Israel Parliament begins mammoth session on judicial reform with Netanyahu

Israel Parliament begins mammoth session on judicial reform with Netanyahu in hospital – CNN

Jerusalem CNN –

After six months of street protests, parliamentary maneuvers, compromise negotiations and increasingly urgent pleas from Washington DC, Israeli lawmakers on Sunday morning began debating the first draft judicial reform bill, which is due for a final vote.

The move comes while Prime Minister Benjamin Netanyahu is in the hospital and has a pacemaker implanted in him.

Netanyahu has pushed ahead with his plans for the justice system after putting them on hold earlier this year amid widespread protests and international pressure.

He and his allies call the measures “reforms” and say they are needed to rebalance powers between courts, lawmakers and the government.

Opponents of the plan call it a coup and say it threatens to turn Israel into a dictatorship by removing key control over government actions.

So many lawmakers have asked for time to talk about the so-called adequacy bill that the debate is set to last 26 hours, beginning at 10 a.m. local time on Sunday morning and ending at noon the following day (3 a.m. ET on Sunday to 5 a.m. ET on Monday).

It is the first part of a multifaceted judicial reform plan that will go to the final vote in the Knesset and could come into effect on Monday evening.

The adequacy law backed by Netanyahyu’s coalition government would strip the Supreme Court of the power to declare government decisions unreasonable.

Other elements of the judiciary reform would give the coalition government more control over the appointment of judges and remove independent legal advisers from ministries. These bills are not as far along in the legislative process as the adequacy bill.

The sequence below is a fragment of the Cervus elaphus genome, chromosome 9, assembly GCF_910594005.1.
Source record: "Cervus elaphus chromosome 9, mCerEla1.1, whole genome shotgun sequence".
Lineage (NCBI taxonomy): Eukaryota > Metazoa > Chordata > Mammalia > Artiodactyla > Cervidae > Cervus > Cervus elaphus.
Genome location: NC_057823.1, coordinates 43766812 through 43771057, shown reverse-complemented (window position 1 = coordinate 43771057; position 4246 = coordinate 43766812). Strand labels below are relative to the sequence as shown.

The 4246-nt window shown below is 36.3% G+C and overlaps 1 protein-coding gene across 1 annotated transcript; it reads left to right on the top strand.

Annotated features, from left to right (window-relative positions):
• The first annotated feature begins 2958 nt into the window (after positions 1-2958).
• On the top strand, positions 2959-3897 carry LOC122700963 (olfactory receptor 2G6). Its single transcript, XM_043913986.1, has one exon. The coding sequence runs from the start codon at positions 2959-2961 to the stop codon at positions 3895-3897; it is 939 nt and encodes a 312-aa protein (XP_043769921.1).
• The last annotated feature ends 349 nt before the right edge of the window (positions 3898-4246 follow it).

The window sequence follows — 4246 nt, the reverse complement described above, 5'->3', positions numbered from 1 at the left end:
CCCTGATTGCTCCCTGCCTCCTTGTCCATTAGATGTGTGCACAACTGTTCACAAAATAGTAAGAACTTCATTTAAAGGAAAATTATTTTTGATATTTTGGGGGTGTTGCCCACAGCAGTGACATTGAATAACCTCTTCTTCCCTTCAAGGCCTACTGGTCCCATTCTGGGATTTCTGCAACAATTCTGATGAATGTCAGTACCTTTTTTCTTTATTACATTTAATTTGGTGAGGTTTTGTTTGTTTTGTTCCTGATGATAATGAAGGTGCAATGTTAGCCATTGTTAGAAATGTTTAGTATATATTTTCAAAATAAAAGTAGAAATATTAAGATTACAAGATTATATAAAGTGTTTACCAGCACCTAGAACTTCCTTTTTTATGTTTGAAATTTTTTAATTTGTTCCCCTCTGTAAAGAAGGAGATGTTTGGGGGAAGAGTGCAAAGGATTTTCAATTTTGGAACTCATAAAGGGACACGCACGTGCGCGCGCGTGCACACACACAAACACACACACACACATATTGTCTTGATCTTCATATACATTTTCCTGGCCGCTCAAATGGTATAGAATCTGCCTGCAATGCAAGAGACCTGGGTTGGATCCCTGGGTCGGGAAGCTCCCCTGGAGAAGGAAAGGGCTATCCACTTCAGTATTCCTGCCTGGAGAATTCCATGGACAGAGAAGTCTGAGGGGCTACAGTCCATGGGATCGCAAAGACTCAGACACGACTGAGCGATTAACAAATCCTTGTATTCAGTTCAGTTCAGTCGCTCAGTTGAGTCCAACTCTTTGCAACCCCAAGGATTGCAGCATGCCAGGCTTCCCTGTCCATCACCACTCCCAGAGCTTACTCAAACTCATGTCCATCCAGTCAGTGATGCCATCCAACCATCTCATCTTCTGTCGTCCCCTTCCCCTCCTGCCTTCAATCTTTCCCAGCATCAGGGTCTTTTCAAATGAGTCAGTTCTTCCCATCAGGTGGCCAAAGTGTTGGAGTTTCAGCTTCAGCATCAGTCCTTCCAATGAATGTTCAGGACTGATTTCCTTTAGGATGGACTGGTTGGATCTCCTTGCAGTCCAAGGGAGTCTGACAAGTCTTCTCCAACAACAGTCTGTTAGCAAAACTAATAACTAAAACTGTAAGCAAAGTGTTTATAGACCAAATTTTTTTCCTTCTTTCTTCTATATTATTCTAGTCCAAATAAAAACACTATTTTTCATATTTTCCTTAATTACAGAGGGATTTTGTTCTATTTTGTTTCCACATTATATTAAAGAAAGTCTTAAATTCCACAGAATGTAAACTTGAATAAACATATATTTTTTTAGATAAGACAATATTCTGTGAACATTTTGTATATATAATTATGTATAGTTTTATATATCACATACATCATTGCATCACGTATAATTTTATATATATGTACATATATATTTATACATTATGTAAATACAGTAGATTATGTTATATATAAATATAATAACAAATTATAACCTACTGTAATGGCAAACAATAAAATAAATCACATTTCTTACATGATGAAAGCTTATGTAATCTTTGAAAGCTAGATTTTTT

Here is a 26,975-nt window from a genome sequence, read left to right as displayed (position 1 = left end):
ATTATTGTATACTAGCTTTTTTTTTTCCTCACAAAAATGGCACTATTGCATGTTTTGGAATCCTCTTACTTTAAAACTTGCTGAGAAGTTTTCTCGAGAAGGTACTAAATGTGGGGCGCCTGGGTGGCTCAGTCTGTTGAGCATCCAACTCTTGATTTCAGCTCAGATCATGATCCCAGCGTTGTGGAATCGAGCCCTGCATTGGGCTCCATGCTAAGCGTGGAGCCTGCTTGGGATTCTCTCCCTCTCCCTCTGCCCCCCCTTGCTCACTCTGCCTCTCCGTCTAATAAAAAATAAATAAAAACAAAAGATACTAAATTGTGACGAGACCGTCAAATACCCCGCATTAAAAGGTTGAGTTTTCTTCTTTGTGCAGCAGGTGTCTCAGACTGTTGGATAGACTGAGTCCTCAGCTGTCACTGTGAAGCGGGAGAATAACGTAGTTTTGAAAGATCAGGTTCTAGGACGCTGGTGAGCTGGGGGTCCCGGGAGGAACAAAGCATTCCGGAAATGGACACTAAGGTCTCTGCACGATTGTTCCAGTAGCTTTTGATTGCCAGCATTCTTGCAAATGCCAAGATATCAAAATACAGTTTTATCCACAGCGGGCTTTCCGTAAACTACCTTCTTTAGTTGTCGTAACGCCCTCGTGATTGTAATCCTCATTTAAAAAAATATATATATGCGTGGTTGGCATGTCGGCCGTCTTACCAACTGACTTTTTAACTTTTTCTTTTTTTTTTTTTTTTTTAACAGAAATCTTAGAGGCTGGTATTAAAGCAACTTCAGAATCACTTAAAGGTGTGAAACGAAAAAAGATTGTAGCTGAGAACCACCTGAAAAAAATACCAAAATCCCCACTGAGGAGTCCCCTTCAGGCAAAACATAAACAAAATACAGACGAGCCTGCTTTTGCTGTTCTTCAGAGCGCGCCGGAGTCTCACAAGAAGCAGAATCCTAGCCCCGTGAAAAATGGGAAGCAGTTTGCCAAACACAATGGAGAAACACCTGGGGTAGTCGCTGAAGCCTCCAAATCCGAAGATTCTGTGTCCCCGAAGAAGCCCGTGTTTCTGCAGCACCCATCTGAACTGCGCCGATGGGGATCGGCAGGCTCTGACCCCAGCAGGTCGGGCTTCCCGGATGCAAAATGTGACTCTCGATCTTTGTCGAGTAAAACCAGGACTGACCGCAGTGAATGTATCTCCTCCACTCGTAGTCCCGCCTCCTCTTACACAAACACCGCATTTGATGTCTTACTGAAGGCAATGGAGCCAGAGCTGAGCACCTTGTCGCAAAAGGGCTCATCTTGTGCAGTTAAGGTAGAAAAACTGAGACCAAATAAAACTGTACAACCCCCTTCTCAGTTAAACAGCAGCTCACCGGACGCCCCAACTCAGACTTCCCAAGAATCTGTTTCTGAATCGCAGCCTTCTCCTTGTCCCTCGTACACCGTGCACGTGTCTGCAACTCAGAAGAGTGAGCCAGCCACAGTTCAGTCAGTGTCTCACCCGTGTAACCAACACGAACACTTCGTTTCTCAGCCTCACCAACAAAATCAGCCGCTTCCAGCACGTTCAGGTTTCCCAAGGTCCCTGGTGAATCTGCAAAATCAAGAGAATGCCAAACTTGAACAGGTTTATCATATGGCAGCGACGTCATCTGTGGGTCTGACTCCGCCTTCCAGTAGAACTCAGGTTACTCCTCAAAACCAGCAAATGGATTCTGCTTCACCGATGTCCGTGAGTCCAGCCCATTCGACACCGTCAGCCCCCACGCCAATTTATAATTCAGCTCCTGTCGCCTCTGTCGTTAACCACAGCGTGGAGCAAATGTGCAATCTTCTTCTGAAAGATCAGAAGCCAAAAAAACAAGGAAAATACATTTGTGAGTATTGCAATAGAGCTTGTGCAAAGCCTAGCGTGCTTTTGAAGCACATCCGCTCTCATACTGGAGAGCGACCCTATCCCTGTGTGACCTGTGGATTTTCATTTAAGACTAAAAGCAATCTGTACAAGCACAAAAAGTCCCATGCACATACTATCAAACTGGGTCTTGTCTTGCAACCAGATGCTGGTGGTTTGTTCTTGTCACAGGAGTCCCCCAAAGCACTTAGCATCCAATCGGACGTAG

The Israel Bar Association is already preparing a legal challenge to the draft law, the bar group said on Sunday.

Its executive body, the Bar Council, is holding an emergency meeting to approve the decision to petition the Supreme Court to overturn the adequacy law if it passes on Monday, the bar association said.

The Bar Association also warned that it was closing “in protest of the anti-democratic legislative process,” the statement said. This means that the Bar Association would not offer professional services to its members and lawyers would not go on strike.

In the final vote, Netanyahu faces health problems. A pacemaker was implanted in the Israeli leader early Sunday morning, according to a statement from his office.

The procedure took place at Tel Hashomer Hospital, the statement said. The Prime Minister was sedated during the operation.

Netanyahu released a short video statement later on Sunday, saying he was doing “greatly” after the operation. “I want to say thank you to the many of you who have asked how I am doing. I’m doing well. Tomorrow morning I will join my colleagues in the Knesset,” Netanyahu said in the 25-second video.

Thousands of people took to the streets in Israel again on Saturday to protest against the reform.

In Jerusalem, demonstrators waved flags, blew horns, shouted “democracy” and took selfies – the culmination of a protest march that began Tuesday night in Tel Aviv.

Amir Levy/Getty Images

Thousands of Israelis march in Jerusalem with the Israeli flag to protest the government’s reform plan.

“We will not allow them to destroy our democracy. “Benjamin Netanyahu is a criminal and we need to get rid of him,” protester Yair Amon told CNN, promising demonstrations would not stop even if the Knesset passed the first part of the law.

Meanwhile, the chief of staff of the Israel Defense Forces (IDF) on Sunday took a stand against the growing number of Israelis who have vowed to stop volunteering for service if the government’s controversial judicial reform plan comes into effect.

“No soldier has the right to say that he will no longer serve,” he said in an open letter to the military on Sunday.

“I call on all reservists, even in these difficult days, to separate civil protests from reporting to the security service. The calls not to report for duty are damaging the IDF and its preparedness,” said Lt. Gen. Herzi Halevi, Israel’s top military officer.

Halevi’s letter comes after more than 1,000 Israel Air Force reserve officers vowed to stop volunteering if the judicial reform bill is passed.